Short-horned Lizard (Phrynosoma douglassii)
Description: Short-horned lizards are small, flat, round lizards that have short, stubby horns. The "horns" are actually a crown of short pointed scales on the back of the head. Like other horned lizards, they have a series of pointed scales along the edge of the body. The short tail is thin and pointed.
The color varies depending upon the animal's surroundings, since their color provides them with camouflage. The color generally ranges from red-brown to yellow-grey.
They have about twelve dark blotches on the back - arranged in rows - that add to the body camouflage. They are cryptic animals so their coloration usually matches the color of the soil and rocks where they live. The underside is white, light gray/yellow without spots.
How big are they?
These are small and light weight animals. Large adults can be about 10 cm (4 inches) long, but many specimens are smaller. An adult lizard can easily fit in the palm of a child's hand.
Weight: 4.5 - 5.6 grams (about the weight of a Nickel [5.0 grams] or a Quarter [5.67 grams] )
Size: 8 to 10 cm (3.5 - 4 inches) - length from the nose to the tip of the tail
Phrynosoma douglasii commonly occurs throughout the Columbia Basin and the Cascades foothills in a variety of habitats including sagebrush plains, short-grass prairies and occasionally in open pine forests. Always found near patches of loose soil or sand for burrowing. The substrate (soil layer) is always well-drained. However, this species is uncommon in steppe and intermountain forest. This species is found near ant hills.
Click the range map to learn more about the distribution of Short-horned Lizards in Washington.
Diet: Short-horned Lizards are insectivores. They eat ants, beetles and small pebbles. Neonates prefer ants, yearlings like beetles and adults eat both ants and beetles.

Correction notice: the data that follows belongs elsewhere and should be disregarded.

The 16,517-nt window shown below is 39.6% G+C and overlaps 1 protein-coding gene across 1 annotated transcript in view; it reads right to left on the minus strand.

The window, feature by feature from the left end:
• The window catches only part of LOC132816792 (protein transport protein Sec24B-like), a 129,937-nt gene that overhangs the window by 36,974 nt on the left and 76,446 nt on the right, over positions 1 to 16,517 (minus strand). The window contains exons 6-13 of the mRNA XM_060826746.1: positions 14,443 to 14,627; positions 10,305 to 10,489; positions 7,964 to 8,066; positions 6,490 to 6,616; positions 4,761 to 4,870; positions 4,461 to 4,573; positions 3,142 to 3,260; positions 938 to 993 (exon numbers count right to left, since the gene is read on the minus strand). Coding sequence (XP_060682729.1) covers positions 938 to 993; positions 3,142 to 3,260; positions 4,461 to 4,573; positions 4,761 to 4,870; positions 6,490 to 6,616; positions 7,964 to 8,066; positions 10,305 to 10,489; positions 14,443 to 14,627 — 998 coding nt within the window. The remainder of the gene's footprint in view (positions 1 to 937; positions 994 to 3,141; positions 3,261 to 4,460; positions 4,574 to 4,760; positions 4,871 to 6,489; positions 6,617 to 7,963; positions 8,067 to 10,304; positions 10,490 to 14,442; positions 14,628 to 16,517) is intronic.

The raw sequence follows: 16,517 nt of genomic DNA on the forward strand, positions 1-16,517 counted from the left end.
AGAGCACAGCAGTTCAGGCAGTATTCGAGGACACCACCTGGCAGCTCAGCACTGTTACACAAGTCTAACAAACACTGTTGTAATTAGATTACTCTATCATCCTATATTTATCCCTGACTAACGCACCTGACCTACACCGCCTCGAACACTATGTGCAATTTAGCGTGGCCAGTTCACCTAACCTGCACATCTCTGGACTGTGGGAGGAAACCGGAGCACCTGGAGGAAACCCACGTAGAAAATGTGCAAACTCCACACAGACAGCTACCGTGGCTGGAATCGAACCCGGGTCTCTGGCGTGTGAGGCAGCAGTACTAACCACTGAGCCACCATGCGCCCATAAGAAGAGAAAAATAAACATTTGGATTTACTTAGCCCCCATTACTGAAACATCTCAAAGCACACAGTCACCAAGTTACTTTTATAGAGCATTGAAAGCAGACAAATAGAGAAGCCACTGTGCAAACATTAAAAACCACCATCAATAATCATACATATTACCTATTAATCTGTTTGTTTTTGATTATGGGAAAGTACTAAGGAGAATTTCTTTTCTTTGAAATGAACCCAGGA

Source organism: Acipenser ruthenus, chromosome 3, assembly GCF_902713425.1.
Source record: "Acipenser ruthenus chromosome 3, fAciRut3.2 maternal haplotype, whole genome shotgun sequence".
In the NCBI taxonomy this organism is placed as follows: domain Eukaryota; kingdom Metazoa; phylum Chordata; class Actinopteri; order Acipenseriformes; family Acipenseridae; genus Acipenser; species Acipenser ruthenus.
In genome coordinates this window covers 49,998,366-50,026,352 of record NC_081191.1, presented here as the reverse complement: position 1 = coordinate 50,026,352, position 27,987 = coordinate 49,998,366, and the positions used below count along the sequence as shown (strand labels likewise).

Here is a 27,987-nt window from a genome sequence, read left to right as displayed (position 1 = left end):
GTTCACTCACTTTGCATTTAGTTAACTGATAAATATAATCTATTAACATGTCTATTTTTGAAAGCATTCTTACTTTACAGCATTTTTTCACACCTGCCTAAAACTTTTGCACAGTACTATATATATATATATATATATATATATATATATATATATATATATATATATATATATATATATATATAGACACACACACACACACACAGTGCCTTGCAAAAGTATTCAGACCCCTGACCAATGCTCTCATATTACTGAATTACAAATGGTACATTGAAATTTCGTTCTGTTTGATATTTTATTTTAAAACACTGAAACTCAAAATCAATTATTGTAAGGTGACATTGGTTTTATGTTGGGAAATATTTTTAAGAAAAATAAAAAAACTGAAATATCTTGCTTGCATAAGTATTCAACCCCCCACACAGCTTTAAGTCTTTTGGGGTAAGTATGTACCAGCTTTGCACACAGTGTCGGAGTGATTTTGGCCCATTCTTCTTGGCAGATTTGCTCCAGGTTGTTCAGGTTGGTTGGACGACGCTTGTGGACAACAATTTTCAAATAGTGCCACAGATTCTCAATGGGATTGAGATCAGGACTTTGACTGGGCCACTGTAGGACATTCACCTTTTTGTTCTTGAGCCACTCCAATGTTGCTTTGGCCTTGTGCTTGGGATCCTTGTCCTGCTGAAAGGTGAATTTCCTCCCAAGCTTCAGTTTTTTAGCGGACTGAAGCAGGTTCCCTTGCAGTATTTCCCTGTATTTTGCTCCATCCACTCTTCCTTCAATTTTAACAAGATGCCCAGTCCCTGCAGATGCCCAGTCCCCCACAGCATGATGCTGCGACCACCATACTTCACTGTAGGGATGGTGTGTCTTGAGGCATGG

Adults can handle cold and partially freeze. They are normally active between 60-80 degrees F. During hot weather, Short-horned Lizards are most active during the morning hours, with less activity in the afternoon. They prefer soft, sandy soils, near rocks where they can blend in with the background. Short-horned Lizards can quickly burrow into loose soil to hide. They use their small claws for digging and climbing.
They capture ants with their long sticky tongue.
Watch out - They Squirt Blood!
If threatened by predators, horned lizards will squirt blood from the eyes. The squirting blood comes from ducts in the corners of their eyes and can travel a distance of up to three feet (one meter). It's meant to confuse would-be predators including birds, coyotes and snakes. The photo shows an adult with blood around the eyes.
Short-horned Lizards emerge from hibernation from late March into June. Mating occurs soon after the emerge.
Males of this species are territorial and advertise their territories with head bobbing displays. If a receptive female enters his territory, the male and female will bob heads briefly before mating.
They are the only species of horned toads that give birth to the young live. Other species of horned lizards lay eggs. In the Short-horned lizard the eggs are retained within the mother until live young are born about two months later (August to mid-September).
Short-horned Lizards give birth to 7-10 babies. The newborn are very small - measuring about 25 mm (1 inch) long.
Did you know?
Short-horned Lizard, adult female with neonates
Horny Toads - Adopt-A-Farmer Project
Short-horned Lizard - Animal Diversity Web
Animal silhouettes available to purchase »
Home | About Us | How to Participate | Biodiversity Modules | Projects | Maps | News | Resources